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SECURITY > Cybersecurity

Editorial: Raise awareness of cyber-attacks on hospitals, other vital facilities

  • October 3, 2021
  • , The Japan News , 1:30 p.m.
  • English Press

The number of cyber-attacks on medical institutions is increasing in Japan and around the world. There have been cases in which surgeries and other operations had to be canceled because images and data could not be used. This is a serious situation that cannot be left unattended.

 

The damage to medical institutions in Japan began to surface around 2018. Many of the cases were caused by ransomware, a type of malware that encrypts data to make it unusable and money is demanded in exchange for restoring the data.

 

At a hospital in Osaka Prefecture, a large number of diagnostic images were encrypted, rendering tens of thousands of them unreadable because the hospital did not respond to the perpetrator’s demands. At a hospital in Nara Prefecture, the medical records of more than 1,000 patients could not be accessed.

 

Much of the data used by medical institutions is life-related. There is also a concern that patients’ personal information may be leaked. There is a high risk that they will continue to be targeted in the future, and measures must be implemented as soon as possible.

 

Overseas, ransomware has already caused serious damage. At a hospital in Melbourne, the information system was shut down, and some patients’ surgeries were postponed. A hospital in San Diego also had its system shut down, so patients with serious illnesses were transferred to nearby hospitals.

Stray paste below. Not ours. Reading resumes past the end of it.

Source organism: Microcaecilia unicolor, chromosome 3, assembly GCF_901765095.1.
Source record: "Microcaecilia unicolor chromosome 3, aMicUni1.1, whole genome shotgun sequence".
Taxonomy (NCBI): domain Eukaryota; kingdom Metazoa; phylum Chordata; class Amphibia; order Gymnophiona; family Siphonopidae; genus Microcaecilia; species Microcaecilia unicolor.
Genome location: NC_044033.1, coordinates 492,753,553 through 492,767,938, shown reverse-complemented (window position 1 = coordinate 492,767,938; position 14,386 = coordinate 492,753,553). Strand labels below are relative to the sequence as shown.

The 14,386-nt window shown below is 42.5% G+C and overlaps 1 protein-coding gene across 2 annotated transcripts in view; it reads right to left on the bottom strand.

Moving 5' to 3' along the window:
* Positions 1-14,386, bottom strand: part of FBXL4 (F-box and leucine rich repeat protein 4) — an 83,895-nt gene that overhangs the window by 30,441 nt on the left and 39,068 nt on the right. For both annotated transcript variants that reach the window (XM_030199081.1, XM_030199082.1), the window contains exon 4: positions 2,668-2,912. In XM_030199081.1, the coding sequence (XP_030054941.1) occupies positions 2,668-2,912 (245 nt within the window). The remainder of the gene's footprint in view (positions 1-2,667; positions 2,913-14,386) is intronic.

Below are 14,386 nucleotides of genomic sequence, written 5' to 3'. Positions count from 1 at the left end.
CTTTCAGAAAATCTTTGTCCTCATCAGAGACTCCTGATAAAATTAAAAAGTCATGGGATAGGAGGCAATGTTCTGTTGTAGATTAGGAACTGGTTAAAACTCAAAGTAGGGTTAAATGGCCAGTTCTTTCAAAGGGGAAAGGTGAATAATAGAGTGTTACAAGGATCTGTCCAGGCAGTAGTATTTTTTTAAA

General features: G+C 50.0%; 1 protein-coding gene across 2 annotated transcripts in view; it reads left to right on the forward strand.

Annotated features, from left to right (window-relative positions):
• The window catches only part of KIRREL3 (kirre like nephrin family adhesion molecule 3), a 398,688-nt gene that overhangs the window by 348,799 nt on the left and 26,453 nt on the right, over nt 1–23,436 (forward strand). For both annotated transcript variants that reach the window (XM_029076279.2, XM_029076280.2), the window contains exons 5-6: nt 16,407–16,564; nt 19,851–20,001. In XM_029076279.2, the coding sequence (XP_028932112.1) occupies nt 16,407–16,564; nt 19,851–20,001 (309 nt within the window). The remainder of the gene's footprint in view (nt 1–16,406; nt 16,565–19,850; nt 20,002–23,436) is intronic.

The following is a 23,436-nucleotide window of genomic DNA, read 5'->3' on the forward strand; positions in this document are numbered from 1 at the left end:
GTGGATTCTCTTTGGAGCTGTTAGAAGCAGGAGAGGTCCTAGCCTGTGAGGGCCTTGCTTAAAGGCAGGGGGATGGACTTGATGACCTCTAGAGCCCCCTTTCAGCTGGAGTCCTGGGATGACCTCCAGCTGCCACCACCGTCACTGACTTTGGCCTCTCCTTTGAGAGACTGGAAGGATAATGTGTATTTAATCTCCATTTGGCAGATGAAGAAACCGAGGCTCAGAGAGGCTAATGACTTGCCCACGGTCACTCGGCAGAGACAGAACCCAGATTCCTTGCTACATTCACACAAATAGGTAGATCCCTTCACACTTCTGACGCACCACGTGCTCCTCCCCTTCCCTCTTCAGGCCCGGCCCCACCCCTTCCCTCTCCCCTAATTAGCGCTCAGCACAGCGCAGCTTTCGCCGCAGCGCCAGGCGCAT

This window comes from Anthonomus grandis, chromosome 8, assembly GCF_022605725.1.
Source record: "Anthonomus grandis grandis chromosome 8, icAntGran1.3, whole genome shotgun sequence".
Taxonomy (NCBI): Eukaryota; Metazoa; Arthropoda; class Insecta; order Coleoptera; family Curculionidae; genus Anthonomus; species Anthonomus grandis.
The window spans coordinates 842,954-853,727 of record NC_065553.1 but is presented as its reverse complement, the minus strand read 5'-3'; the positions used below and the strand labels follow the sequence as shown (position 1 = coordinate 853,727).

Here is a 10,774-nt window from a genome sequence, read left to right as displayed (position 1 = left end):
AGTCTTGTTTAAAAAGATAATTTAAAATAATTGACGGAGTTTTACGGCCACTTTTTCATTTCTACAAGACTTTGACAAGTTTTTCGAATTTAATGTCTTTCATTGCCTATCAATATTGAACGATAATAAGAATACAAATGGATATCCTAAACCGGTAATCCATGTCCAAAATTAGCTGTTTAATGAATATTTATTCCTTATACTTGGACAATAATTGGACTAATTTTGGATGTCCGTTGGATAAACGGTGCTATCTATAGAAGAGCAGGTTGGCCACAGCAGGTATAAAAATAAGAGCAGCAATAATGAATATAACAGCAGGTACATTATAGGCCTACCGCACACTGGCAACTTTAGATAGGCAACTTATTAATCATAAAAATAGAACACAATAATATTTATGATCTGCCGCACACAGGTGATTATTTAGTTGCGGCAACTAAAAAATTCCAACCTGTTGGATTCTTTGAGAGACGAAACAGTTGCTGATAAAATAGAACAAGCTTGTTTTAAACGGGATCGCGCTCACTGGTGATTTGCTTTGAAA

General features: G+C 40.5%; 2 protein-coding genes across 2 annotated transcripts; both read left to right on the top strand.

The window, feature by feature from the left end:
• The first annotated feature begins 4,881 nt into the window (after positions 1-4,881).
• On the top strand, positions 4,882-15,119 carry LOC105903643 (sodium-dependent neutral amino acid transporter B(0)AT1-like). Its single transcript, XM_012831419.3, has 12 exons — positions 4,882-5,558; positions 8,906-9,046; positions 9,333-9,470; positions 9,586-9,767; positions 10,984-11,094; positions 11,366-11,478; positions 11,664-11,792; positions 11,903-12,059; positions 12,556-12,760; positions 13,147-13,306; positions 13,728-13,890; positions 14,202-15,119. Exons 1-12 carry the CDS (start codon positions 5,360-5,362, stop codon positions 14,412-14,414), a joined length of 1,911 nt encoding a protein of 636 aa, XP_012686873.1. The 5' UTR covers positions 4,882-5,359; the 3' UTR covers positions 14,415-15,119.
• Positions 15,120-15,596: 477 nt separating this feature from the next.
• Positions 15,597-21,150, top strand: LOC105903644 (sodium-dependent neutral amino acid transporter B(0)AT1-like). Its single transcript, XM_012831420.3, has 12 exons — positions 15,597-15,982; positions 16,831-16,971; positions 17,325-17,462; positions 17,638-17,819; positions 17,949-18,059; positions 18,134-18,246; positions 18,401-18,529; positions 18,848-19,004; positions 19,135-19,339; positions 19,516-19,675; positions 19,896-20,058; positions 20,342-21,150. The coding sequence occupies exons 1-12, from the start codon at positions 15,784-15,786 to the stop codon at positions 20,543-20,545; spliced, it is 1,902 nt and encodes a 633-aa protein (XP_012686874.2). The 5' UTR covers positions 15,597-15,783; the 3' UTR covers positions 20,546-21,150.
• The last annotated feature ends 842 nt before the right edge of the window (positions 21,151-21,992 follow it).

Some hospitals became unable to use their electronic medical record systems and had to pay the requested ransom to restore access.

 

Medical institutions are rapidly networking their equipment and medical records. Ransomware methods are becoming more malicious, such as using double extortion through which perpetrators not only threaten not to decrypt the data, but also threaten to publicly release it unless they are paid. First, it is important to share an awareness of the crisis on the part of hospitals.

 

If medical services are stopped, the impact on the local community will be significant. In addition to taking measures to prevent attacks, it would be effective to take other measures such as backing up important data. The public administration side should also consider support measures such as dispatching personnel with expertise in information management to various locations.

 

In response to attacks, criminal groups should be identified through thorough investigations. Doing so will help to deter attacks.

 

Many of the attacks seem to be originating from overseas. In the government’s draft of the Cybersecurity Strategy for the next three years, China, Russia and North Korea were named for the first time as countries that are carrying out attacks.

 

In addition to creating a cyber investigation unit in the National Police Agency, the government said it will also strengthen cooperation with the United States among other countries.

 

The threat of cyber-attacks is increasing, and damage at facilities, such as hospitals, directly related to the lives of citizens is becoming more prominent.

 

The government should enhance its defensive capabilities against cyber-attacks, assuming that not only critical infrastructure and defense-related facilities, but also private companies and facilities of high public interest will be targeted.

 

— The original Japanese article appeared in The Yomiuri Shimbun on Oct. 3, 2021.

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